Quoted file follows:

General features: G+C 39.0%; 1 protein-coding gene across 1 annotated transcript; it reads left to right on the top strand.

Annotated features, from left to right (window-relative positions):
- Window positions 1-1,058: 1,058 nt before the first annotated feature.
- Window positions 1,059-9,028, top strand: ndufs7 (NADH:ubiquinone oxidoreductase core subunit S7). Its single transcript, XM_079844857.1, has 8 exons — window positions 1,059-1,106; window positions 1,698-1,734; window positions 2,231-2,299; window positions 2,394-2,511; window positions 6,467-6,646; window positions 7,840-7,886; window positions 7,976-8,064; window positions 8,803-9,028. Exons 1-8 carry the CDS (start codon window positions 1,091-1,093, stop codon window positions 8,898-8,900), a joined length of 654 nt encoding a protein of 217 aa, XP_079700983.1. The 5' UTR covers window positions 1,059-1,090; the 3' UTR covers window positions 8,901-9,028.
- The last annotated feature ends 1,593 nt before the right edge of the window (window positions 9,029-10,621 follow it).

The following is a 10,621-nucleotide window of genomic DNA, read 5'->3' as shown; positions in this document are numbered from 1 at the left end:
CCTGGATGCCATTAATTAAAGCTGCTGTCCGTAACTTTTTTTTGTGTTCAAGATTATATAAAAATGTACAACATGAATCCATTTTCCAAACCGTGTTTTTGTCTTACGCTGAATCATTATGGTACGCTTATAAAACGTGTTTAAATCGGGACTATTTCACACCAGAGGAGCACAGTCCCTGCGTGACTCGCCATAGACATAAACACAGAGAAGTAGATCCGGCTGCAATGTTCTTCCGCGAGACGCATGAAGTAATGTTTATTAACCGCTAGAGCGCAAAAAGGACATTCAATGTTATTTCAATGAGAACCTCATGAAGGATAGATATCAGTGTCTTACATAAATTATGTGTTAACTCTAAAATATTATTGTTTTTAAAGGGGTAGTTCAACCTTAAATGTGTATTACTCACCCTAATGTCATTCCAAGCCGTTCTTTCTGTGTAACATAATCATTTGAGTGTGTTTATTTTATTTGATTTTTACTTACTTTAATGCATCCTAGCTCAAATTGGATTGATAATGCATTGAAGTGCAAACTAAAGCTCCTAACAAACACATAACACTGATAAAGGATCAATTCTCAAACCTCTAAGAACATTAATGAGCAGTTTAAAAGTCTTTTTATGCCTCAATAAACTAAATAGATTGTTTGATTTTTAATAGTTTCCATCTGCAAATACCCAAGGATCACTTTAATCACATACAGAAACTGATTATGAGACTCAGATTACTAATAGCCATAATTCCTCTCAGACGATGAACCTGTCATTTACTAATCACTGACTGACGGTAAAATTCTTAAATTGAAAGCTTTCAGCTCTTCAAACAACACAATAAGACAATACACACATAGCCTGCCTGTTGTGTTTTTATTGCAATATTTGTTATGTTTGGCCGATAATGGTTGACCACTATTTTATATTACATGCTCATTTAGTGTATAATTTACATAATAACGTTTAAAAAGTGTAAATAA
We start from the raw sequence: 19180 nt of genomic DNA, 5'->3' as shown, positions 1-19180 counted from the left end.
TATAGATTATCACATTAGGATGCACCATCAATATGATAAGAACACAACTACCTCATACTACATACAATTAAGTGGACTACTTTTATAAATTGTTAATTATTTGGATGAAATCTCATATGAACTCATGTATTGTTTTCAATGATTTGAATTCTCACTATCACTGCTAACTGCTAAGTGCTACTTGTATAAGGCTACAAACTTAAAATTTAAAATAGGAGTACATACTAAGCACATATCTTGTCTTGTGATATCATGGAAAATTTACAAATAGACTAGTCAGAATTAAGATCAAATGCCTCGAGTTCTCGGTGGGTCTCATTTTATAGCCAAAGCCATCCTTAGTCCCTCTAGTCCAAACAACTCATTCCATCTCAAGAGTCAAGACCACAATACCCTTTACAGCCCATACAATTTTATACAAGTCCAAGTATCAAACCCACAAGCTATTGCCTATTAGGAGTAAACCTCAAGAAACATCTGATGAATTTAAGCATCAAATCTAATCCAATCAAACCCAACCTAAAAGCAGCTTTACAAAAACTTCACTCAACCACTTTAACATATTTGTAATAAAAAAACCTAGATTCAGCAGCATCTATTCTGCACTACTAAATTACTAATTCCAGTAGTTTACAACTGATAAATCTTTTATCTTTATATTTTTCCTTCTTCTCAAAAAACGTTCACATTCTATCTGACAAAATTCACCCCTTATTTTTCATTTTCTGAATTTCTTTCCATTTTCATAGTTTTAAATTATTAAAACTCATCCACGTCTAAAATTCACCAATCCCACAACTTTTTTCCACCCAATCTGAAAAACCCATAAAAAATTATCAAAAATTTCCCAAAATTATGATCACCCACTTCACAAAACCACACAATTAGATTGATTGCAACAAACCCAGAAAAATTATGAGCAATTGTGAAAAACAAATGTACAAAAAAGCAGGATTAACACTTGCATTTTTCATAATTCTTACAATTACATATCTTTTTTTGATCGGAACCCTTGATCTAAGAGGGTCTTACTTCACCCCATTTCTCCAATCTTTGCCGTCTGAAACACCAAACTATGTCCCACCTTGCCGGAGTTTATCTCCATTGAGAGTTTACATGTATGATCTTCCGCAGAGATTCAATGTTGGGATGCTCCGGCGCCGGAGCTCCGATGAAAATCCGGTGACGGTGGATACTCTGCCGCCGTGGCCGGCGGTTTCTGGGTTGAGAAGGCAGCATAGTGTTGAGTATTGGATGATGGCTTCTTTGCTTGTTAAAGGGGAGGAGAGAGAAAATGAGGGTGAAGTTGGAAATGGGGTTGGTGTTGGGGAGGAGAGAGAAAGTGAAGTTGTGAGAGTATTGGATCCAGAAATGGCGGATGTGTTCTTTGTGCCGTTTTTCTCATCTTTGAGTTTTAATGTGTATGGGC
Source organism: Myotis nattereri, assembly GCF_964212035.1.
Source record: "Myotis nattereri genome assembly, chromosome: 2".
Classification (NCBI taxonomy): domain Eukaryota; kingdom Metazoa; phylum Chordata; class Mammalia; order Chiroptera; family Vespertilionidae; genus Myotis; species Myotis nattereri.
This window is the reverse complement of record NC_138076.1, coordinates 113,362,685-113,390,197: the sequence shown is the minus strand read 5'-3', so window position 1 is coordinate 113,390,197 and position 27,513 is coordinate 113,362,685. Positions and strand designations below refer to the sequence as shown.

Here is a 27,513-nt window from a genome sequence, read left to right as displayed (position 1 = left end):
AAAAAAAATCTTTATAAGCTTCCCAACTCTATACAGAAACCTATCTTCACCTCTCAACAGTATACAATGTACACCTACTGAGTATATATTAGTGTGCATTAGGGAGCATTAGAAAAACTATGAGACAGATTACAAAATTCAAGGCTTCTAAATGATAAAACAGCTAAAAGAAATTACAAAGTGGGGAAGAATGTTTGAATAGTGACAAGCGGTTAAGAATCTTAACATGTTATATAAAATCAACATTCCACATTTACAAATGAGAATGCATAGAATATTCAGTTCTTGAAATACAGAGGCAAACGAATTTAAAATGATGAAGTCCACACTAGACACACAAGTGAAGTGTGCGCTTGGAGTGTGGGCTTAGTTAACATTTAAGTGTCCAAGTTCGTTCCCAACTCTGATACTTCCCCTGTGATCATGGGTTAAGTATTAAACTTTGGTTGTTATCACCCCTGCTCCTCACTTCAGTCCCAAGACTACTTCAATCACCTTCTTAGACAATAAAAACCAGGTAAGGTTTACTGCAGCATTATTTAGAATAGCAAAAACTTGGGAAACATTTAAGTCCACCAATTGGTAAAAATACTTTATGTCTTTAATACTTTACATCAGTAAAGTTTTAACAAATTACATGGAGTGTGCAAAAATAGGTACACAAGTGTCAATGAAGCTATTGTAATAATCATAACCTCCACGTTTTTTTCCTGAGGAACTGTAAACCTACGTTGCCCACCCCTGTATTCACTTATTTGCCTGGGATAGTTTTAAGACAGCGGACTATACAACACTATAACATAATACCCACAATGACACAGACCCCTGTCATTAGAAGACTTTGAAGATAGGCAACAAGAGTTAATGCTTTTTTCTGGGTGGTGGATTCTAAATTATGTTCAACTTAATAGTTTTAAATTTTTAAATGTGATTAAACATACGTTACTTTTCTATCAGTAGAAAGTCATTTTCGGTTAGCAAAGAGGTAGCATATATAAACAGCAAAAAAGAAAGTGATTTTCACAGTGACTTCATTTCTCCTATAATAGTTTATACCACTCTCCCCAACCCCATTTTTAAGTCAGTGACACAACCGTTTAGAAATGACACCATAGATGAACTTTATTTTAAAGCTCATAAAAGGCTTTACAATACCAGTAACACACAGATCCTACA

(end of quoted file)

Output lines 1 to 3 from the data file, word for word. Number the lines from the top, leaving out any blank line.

General features: G+C 39.0%; 1 protein-coding gene across 1 annotated transcript; it reads left to right on the top strand.

Annotated features, from left to right (window-relative positions):
- Window positions 1-1,058: 1,058 nt before the first annotated feature.